Coding Conundrums Evolved 5: Space Transmissions
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This post is part of a biweekly series of programming problems, targeted at those learning to program using C# at University. The problems will vary in difficulty - some will be rather easy, and some will be quite challenging! Don't worry if you can't solve a problem just yet - come back to it in a few months and it'll seem a lot easier than it did before.
Coding Conundrums Evolved is back for another episode! I can't promise that these will be a regular feature on here due to the amount of time they take to put together, but I had a good idea for another one that I really couldn't turn down :D
The 2 new elligon-class starships, called the Lilai and the Inveinya, are on a joint mission deep in the newly-discovered Tenobulet Nebula. Due to the thickness of the gas clouds surrounding the 2 ships, they are having difficulty communicating, as talking over a video-link is causing the quantum neural-network based interference analysis system is draining all their available power clearing up the incoming data streams.
To combat this, the genius communications officer Mr. Ümafa has devised the Dassma System. The system allows the 2 ships to communicate by sending text-based messages, reducing power usage by sending a quantum coaxial error correction stream in parallel to the actual message stream.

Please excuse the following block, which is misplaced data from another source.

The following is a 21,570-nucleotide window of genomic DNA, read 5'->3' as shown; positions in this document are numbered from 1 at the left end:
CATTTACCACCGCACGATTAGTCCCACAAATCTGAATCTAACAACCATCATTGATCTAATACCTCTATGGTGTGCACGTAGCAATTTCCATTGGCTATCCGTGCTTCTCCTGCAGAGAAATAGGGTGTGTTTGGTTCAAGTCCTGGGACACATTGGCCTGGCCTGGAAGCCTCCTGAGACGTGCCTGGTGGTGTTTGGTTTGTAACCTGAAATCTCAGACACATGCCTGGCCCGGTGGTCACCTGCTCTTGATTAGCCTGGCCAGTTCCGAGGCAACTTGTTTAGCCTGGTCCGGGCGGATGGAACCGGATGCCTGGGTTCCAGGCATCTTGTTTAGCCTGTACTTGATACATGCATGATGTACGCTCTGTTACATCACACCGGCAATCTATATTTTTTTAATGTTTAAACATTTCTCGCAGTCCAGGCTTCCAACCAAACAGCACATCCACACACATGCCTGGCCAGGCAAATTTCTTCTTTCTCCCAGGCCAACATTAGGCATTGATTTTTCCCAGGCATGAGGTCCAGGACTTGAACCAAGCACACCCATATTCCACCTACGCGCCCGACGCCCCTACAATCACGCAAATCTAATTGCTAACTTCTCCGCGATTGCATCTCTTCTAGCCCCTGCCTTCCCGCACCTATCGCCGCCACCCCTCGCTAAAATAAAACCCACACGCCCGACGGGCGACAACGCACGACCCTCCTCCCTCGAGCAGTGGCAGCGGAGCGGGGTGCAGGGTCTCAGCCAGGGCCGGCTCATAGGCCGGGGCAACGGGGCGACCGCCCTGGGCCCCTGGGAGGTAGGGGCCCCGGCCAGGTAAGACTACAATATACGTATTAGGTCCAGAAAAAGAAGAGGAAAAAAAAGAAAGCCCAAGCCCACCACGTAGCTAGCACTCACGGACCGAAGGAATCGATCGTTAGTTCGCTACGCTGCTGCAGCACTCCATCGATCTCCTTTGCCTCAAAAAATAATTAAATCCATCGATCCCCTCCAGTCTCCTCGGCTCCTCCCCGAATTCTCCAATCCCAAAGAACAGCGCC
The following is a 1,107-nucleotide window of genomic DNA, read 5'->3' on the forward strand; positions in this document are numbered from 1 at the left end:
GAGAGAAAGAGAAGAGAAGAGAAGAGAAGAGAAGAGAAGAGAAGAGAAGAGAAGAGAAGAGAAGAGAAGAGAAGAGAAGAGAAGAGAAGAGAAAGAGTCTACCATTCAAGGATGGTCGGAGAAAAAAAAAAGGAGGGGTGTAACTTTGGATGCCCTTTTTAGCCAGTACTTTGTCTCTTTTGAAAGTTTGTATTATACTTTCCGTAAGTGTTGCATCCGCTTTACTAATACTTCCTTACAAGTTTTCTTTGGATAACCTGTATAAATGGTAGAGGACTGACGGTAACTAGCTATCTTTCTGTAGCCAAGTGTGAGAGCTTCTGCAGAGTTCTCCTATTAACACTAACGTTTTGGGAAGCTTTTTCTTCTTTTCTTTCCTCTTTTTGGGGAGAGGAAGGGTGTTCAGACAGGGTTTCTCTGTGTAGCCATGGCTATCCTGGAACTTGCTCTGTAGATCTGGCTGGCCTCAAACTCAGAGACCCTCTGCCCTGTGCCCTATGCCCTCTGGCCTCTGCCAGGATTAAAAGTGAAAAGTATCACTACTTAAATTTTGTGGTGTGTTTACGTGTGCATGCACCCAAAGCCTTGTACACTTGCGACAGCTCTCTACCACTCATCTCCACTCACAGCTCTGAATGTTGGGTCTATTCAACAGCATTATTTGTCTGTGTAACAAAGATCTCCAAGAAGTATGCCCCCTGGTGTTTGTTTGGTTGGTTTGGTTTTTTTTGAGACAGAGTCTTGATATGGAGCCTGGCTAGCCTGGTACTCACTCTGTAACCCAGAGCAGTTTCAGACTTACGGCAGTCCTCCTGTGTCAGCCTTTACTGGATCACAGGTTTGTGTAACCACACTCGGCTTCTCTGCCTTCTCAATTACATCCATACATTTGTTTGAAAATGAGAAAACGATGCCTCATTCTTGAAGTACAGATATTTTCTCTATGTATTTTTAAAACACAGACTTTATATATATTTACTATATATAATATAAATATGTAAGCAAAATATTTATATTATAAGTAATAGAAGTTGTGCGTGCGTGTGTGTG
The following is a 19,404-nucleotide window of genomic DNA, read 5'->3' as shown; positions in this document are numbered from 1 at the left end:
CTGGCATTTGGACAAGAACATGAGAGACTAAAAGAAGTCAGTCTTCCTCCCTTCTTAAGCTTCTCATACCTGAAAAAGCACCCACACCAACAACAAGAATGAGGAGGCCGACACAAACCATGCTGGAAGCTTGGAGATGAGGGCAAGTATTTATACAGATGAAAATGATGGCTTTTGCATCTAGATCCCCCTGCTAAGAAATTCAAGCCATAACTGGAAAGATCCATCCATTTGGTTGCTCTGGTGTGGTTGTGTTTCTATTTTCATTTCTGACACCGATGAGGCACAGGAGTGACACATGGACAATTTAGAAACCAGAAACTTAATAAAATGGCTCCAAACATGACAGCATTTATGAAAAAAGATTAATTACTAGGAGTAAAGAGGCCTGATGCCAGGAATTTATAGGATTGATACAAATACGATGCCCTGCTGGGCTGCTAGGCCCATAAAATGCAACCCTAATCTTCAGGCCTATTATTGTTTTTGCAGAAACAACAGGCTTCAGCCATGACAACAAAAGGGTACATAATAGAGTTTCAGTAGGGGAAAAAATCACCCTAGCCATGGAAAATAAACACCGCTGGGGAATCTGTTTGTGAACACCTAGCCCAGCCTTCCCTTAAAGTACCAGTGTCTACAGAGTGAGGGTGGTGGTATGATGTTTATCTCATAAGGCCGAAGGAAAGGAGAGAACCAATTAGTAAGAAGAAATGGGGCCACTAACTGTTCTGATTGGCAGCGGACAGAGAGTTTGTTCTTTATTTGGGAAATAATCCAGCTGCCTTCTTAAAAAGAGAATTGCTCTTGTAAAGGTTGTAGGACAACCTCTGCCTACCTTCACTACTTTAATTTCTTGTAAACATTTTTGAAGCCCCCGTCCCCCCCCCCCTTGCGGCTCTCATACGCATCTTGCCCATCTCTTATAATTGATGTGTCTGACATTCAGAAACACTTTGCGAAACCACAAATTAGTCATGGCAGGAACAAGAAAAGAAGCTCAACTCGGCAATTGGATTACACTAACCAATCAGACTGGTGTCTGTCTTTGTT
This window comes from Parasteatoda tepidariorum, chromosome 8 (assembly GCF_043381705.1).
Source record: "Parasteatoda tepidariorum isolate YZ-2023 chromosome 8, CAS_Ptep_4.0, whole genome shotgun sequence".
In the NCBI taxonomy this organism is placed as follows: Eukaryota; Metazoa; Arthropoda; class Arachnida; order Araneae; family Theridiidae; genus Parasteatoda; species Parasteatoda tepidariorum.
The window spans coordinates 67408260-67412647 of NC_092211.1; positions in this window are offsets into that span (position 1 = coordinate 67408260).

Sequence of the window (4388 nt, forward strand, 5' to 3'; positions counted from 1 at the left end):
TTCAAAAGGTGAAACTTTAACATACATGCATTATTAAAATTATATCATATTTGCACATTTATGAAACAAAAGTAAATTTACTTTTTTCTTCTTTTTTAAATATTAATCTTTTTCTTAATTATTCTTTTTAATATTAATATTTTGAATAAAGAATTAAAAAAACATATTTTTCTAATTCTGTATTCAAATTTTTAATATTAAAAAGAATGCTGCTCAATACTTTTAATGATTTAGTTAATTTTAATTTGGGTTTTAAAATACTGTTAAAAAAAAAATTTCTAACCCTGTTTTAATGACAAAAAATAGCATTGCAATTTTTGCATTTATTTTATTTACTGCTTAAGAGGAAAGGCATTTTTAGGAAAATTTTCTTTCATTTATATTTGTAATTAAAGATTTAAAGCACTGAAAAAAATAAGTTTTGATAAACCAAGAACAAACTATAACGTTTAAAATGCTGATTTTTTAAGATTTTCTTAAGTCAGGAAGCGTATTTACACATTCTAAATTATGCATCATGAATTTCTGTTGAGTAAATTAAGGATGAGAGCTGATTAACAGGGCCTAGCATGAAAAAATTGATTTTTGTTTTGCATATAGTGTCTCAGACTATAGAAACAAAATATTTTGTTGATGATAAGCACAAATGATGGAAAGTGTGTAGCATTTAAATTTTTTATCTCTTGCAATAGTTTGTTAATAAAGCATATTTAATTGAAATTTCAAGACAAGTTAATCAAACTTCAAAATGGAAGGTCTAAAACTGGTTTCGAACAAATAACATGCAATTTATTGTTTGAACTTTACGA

Anyway, Mr. Ümafa needs your help as the newly-hired systems programming engineer, since all the other programmers onboard are busy scratching their heads over a new asymmetric inverse shift register algorithm whilst writing a firmware upgrade for the quadrilateral energy transmission stabilisers to increase their efficiency.
Unfortunately, his dassma system can only transmit messages in short chunks of 128 characters, and he's finding it terribly cumbersome to keep splitting up the long messages that the crew keep asking him to send.
Given a long string as input, write a program that splits the input into multiple chunks that are at most 128 characters long, and outputs each chunk on a separate line.
- Perform every step of the process on paper first.
- Draw a flowchart of what your program needs to do.
- If you're having trouble, step through your code line by line and inspect it's state at each point.
Mr. Ümafa is impressed with your program, but he's got an additional request or two. Unfortunately, Communications Officer Bramaar of the Iveinya keeps mixing up the different message parts, and he finds it annoying when it splits a message in the middle of a word.
Mr. Ümafa would like you to upgrade your program so that it only splits on spaces, and so that it labels each of the chunks with their number in the sequence.
The solution archive is here. I'll release the password to this challenge in the comments in 2 weeks time.